Mapping your Course – From the Online Course Mapping Guide. This is a great resource for planning for different course modalities.
ITS Learning Technology has created two Canvas templates that UNCG faculty can download and use to create a hybrid structure for your class. Watch this brief video to peek at these templates and learn how to download them into your Canvas site from the Canvas Commons.
Hybrid Course Elements – This resource comes from the University of North Carolina Charlotte, Center for Teaching and Learning. This resource walks through the process of converting an existing face-to-face course into a hybrid course.
Hybrid Course Design – This resource comes from Wichita State University, OIR Instructional Design. This resource has a great hybrid course design website including considerations for planning, various approaches, and examples.
Hybrid Syllabi – This resource comes from the Oregon State University, Center for Teaching and Learning. This resource has a syllabus checklist, template, and sample syllabi that you can review. Your syllabus is your first tool in your course to set expectations for your students for the semester.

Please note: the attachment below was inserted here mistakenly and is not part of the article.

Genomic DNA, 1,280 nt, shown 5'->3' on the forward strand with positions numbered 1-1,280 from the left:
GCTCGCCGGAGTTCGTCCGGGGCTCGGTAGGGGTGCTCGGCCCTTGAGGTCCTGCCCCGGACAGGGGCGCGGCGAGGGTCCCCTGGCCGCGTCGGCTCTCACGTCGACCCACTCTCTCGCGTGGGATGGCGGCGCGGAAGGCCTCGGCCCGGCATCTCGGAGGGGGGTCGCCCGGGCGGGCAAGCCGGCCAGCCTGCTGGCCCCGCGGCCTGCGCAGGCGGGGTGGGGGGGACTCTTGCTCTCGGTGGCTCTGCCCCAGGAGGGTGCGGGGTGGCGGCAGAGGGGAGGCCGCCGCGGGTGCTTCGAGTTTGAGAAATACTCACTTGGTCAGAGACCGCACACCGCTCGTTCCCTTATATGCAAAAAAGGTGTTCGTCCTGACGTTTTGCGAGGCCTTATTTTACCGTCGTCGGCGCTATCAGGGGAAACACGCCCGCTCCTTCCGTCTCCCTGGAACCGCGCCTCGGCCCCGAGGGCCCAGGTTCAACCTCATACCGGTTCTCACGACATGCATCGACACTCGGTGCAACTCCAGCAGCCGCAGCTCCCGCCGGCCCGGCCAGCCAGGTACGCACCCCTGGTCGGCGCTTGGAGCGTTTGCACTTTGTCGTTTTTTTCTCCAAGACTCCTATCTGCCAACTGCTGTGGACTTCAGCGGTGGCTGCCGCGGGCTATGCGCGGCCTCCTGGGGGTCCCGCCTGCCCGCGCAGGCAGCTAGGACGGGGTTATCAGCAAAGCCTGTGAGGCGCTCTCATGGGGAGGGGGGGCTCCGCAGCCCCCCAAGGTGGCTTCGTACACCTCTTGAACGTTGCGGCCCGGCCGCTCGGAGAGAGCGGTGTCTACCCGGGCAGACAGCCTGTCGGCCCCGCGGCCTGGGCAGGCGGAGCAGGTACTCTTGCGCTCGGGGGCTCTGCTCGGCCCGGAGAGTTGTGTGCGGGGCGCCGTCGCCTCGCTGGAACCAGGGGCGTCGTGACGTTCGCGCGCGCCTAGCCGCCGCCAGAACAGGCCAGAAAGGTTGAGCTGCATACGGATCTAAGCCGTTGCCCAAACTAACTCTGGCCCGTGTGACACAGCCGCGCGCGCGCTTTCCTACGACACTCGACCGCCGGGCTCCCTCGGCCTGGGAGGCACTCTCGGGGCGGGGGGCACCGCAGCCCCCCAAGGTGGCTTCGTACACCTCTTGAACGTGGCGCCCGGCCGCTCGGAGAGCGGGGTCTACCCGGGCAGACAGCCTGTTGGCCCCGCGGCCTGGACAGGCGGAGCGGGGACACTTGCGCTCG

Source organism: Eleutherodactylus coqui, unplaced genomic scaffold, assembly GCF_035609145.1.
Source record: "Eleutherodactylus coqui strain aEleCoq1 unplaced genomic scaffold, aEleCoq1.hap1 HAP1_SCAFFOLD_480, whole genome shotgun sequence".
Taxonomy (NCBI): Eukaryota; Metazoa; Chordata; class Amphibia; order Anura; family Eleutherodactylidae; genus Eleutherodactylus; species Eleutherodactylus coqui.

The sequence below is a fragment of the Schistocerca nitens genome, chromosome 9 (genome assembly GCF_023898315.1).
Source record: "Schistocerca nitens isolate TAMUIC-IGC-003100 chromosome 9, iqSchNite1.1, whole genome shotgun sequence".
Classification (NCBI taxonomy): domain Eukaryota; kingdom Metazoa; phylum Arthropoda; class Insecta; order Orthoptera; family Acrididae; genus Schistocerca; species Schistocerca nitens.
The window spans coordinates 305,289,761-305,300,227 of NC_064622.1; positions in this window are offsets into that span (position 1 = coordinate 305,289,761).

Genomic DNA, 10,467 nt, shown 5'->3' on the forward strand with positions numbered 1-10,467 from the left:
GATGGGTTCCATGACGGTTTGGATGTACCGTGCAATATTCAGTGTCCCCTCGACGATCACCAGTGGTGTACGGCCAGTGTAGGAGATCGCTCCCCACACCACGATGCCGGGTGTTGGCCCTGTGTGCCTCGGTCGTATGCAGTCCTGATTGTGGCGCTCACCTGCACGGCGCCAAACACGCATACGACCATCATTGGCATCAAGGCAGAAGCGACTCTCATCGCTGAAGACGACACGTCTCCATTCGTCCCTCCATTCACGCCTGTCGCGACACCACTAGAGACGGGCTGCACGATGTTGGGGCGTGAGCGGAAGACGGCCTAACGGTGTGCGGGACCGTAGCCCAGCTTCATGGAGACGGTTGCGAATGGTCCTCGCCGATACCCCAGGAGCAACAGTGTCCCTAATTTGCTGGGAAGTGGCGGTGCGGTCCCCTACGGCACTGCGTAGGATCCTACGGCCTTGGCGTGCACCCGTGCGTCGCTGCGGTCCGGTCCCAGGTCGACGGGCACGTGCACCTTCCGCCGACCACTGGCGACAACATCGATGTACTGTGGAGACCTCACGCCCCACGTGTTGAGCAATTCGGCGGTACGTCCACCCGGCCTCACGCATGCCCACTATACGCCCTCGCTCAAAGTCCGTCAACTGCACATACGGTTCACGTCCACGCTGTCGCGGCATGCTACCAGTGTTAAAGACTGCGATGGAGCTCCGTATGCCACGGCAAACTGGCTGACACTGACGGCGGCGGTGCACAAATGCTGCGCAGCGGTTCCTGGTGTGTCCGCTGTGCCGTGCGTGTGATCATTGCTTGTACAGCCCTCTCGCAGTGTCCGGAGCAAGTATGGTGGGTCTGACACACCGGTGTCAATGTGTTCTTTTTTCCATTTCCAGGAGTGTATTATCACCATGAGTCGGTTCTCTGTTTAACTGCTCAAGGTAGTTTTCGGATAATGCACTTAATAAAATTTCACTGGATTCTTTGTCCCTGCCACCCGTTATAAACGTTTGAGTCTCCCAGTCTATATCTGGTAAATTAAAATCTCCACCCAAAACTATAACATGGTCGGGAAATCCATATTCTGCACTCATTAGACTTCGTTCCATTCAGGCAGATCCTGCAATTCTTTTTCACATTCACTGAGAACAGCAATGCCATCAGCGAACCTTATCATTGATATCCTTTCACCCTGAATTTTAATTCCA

The Blended Course Design Workbook (2017) by Kathryn E. Linder. The UNCG library has an eBook located here. (This link requires you to use your UNCG credentials for access.)
7 Things you should know about the hyflex course model – This Educause resource provides a two-page description of the hyflex course approach including why it is significant and the downsides.
Fall Scenario #13: A Hyflex Model – This Inside Higher Ed article shares the details of a hyflex scenario including considerations.
COVID-19 Planning for Fall 2020: A Closer Look at Hybrid-Flexible Course Design – This Phil On EdTech article defines hyflex and a sample lesson plan to show how to plan for both synchronous and asynchronous learning.